After seeing her lovely greens and spending time in the damp warmth of Laura's hoop house, I finally resolved to build a greenhouse myself before spring. I bought plans from RJT Designs a year ago, and as yesterday was the best day we'll have weather-wise in a while, I got started building. How I wish that we could have just one more day of sunny warmth, as I think I could have had the whole thing done if I had two days to to work. All four walls are framed, and I moved them into the garage for painting, now that it's cold and rainy again.
I figure I'll cut the rafters in the garage too, then can assemble everything on the next warmish day we have. This morning, in a steady drizzle, I made a level foundation for the walls. I still have to fill in the middles, but all four corners are level, a tricky feat on that spot that looked relatively level until I checked it with an actual level!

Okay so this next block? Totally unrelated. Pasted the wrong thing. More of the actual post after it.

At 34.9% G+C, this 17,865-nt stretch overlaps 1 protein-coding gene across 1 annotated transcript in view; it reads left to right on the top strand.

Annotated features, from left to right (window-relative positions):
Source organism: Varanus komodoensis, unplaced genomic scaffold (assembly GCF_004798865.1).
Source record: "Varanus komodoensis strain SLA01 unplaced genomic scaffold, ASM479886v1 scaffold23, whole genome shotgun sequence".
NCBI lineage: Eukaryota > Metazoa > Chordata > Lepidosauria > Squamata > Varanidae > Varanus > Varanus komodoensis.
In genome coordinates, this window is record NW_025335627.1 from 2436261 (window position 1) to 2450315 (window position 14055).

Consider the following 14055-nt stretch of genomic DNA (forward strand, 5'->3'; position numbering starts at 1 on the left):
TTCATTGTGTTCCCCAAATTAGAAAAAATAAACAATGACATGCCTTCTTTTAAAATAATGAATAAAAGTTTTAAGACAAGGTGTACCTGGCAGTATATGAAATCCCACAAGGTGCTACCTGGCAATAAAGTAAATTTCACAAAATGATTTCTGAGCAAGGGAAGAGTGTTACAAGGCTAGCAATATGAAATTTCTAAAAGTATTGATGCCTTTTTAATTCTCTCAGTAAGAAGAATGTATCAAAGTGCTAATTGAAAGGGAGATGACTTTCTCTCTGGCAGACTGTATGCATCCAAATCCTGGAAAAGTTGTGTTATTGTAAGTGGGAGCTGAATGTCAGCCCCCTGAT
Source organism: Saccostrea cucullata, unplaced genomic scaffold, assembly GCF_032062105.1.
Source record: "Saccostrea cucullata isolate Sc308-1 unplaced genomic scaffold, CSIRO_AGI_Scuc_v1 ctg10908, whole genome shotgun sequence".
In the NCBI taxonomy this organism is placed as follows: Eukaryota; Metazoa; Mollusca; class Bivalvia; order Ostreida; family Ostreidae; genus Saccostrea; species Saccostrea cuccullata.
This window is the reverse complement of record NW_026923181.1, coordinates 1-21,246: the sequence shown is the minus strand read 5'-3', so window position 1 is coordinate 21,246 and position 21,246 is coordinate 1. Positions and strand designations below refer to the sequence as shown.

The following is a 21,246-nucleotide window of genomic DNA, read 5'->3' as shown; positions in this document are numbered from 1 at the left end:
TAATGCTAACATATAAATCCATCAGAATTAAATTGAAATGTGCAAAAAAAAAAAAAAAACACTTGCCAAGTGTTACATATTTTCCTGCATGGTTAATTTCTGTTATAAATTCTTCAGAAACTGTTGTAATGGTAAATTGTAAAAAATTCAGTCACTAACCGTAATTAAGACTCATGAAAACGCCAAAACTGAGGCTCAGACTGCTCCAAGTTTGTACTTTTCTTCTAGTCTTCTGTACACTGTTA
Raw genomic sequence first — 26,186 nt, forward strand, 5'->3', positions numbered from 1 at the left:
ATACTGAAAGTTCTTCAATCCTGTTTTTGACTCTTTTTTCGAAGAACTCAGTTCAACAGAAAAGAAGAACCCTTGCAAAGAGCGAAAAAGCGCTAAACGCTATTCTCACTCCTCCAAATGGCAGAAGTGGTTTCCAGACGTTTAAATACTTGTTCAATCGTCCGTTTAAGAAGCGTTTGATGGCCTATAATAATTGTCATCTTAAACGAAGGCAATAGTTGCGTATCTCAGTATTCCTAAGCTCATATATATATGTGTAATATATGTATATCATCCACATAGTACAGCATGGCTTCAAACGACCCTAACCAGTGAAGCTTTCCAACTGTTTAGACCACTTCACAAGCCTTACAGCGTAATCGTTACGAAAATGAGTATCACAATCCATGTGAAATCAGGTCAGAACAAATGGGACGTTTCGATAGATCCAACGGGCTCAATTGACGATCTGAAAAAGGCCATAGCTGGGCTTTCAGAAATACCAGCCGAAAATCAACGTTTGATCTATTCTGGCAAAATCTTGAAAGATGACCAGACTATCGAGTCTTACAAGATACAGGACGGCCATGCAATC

I can't recommend the plans enough, they are super-clear, and detailed. Just as it's so nice sometimes to follow a knitting pattern instead of designing everything yourself, it's really nice to follow this plan and know that everything is going to work our well. The designer has several free plans too, I'm intrigued by the mini-greenhouse/coldframe.
I spent the afternoon yesterday at the Fiber Frenzy Pins and Needles retreat at Boone Tavern here in Berea. I met some interesting fiber-centric women while I was selling my book, and enjoyed soaking up a bit of the relaxed, knitting energy.
I'm knitting lots of slippers in different stages of completion as I'm going to be a guest on Knitting Daily TV at the end of February! The episode won't air until this summer, but when it does, I'll be able to share a new free pattern from The Knitted Slipper Book.
We put in our taps to collect sap yesterday! This is the fourth year we have made syrup in these woods, and it is still tricky to pick the right time. You want many days in a row above freezing with nights below-difficult to get in Kentucky. Last year Strider and the boys built a roof to house our cobbled together cooker-it doesn't look like much but keeps the rain and wind off! We've always used this as our maple syrup guide book.